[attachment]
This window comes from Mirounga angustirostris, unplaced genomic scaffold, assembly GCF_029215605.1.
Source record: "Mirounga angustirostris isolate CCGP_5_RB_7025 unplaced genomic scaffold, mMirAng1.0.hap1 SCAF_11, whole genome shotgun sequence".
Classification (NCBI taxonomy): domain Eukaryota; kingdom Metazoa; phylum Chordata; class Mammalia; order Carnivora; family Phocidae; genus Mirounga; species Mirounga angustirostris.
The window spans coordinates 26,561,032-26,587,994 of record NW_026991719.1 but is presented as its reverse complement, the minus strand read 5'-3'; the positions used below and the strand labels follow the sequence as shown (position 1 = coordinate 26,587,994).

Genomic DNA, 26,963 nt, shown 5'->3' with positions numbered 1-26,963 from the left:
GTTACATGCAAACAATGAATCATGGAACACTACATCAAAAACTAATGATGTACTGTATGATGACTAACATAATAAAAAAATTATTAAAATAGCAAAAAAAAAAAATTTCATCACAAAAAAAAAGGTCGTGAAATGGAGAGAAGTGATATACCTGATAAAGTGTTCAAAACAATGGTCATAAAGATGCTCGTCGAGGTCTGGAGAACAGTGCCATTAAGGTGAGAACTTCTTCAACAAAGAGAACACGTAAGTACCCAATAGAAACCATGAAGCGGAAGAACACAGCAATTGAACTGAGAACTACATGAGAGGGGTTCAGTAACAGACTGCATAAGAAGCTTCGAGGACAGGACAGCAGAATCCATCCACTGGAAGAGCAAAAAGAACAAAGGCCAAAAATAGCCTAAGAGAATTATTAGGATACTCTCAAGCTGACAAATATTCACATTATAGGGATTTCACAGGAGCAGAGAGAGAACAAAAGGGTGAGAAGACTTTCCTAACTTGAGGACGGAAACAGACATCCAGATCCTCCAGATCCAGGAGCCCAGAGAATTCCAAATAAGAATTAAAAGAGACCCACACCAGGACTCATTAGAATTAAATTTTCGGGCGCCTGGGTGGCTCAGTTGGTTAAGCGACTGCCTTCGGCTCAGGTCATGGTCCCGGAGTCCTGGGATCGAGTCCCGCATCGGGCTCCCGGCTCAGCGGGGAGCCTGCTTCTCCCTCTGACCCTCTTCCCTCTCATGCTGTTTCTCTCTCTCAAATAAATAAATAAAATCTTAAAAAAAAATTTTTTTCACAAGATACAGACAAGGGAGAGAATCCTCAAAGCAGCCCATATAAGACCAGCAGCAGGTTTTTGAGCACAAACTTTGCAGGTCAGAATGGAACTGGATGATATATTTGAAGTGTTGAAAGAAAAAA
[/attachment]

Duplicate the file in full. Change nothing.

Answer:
This window comes from Mirounga angustirostris, unplaced genomic scaffold, assembly GCF_029215605.1.
Source record: "Mirounga angustirostris isolate CCGP_5_RB_7025 unplaced genomic scaffold, mMirAng1.0.hap1 SCAF_11, whole genome shotgun sequence".
Classification (NCBI taxonomy): domain Eukaryota; kingdom Metazoa; phylum Chordata; class Mammalia; order Carnivora; family Phocidae; genus Mirounga; species Mirounga angustirostris.
The window spans coordinates 26,561,032-26,587,994 of record NW_026991719.1 but is presented as its reverse complement, the minus strand read 5'-3'; the positions used below and the strand labels follow the sequence as shown (position 1 = coordinate 26,587,994).

Genomic DNA, 26,963 nt, shown 5'->3' with positions numbered 1-26,963 from the left:
GTTACATGCAAACAATGAATCATGGAACACTACATCAAAAACTAATGATGTACTGTATGATGACTAACATAATAAAAAAATTATTAAAATAGCAAAAAAAAAAAATTTCATCACAAAAAAAAAGGTCGTGAAATGGAGAGAAGTGATATACCTGATAAAGTGTTCAAAACAATGGTCATAAAGATGCTCGTCGAGGTCTGGAGAACAGTGCCATTAAGGTGAGAACTTCTTCAACAAAGAGAACACGTAAGTACCCAATAGAAACCATGAAGCGGAAGAACACAGCAATTGAACTGAGAACTACATGAGAGGGGTTCAGTAACAGACTGCATAAGAAGCTTCGAGGACAGGACAGCAGAATCCATCCACTGGAAGAGCAAAAAGAACAAAGGCCAAAAATAGCCTAAGAGAATTATTAGGATACTCTCAAGCTGACAAATATTCACATTATAGGGATTTCACAGGAGCAGAGAGAGAACAAAAGGGTGAGAAGACTTTCCTAACTTGAGGACGGAAACAGACATCCAGATCCTCCAGATCCAGGAGCCCAGAGAATTCCAAATAAGAATTAAAAGAGACCCACACCAGGACTCATTAGAATTAAATTTTCGGGCGCCTGGGTGGCTCAGTTGGTTAAGCGACTGCCTTCGGCTCAGGTCATGGTCCCGGAGTCCTGGGATCGAGTCCCGCATCGGGCTCCCGGCTCAGCGGGGAGCCTGCTTCTCCCTCTGACCCTCTTCCCTCTCATGCTGTTTCTCTCTCTCAAATAAATAAATAAAATCTTAAAAAAAAATTTTTTTCACAAGATACAGACAAGGGAGAGAATCCTCAAAGCAGCCCATATAAGACCAGCAGCAGGTTTTTGAGCACAAACTTTGCAGGTCAGAATGGAACTGGATGATATATTTGAAGTGTTGAAAGAAAAAA